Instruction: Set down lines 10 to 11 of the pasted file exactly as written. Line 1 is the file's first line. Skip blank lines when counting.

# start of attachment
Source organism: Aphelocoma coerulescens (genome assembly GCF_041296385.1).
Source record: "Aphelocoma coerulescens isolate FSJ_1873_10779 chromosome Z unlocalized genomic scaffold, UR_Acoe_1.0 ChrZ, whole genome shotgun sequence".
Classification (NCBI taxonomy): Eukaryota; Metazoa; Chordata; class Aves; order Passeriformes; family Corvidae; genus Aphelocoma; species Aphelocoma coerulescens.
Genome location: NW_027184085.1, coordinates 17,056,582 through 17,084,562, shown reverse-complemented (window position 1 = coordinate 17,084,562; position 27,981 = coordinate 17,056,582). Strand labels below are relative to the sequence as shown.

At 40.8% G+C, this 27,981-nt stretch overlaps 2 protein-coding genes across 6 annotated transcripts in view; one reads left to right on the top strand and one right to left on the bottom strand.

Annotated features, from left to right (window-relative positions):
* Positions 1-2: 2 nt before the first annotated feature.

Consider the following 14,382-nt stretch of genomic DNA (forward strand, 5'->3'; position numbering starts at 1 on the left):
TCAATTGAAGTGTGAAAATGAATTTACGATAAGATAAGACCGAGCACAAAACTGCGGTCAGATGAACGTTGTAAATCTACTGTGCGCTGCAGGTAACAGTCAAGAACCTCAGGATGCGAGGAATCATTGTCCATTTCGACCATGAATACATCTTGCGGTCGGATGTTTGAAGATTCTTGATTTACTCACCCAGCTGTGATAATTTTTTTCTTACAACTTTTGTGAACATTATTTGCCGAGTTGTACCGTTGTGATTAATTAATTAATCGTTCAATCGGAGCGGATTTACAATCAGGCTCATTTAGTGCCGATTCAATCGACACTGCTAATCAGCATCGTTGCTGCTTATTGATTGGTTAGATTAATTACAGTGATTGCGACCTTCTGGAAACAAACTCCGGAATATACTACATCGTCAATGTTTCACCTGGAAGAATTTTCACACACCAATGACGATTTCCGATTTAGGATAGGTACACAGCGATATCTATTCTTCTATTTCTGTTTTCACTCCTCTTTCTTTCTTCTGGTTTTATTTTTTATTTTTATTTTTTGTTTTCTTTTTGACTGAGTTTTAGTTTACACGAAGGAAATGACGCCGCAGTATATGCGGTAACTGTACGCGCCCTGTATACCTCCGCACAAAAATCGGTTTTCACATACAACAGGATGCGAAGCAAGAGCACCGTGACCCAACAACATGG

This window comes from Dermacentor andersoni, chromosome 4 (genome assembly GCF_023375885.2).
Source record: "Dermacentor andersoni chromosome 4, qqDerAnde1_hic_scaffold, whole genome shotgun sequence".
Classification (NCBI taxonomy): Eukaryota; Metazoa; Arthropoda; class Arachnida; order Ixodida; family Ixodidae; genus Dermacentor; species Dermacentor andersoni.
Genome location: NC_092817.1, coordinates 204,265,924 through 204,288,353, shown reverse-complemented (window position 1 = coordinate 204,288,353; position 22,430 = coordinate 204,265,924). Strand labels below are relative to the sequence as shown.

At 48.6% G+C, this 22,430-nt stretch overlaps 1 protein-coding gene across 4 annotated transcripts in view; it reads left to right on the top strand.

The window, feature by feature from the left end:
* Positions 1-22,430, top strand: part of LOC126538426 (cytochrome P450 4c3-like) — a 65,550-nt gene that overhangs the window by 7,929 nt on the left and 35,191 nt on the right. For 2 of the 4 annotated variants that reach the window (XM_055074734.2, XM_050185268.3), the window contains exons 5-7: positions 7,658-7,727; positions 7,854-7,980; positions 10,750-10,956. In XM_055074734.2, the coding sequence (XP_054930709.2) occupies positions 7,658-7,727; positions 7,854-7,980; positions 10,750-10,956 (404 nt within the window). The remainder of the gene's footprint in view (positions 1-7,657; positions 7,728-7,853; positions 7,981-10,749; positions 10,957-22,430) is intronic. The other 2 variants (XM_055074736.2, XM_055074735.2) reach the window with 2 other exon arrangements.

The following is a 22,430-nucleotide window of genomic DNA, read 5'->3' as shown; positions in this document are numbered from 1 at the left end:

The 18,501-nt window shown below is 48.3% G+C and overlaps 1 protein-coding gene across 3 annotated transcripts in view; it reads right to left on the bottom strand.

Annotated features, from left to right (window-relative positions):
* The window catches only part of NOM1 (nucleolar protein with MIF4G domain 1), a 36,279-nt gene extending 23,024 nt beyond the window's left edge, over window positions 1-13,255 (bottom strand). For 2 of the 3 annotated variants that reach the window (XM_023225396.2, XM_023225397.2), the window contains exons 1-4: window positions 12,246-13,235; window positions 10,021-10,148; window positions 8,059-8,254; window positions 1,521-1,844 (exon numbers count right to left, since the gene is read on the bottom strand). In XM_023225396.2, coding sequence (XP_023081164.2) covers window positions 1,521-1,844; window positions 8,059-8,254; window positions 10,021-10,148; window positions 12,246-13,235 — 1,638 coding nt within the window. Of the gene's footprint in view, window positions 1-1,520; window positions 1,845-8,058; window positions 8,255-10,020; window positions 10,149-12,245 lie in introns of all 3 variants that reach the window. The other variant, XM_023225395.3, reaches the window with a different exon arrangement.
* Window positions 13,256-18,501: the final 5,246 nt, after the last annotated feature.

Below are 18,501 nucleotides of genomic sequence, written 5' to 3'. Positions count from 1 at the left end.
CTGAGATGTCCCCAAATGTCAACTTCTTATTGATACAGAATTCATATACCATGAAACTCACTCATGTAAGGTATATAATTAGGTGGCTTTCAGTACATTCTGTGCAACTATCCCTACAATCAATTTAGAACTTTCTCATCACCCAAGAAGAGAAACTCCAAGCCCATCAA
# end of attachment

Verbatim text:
This window comes from Dermacentor andersoni, chromosome 4 (genome assembly GCF_023375885.2).
Source record: "Dermacentor andersoni chromosome 4, qqDerAnde1_hic_scaffold, whole genome shotgun sequence".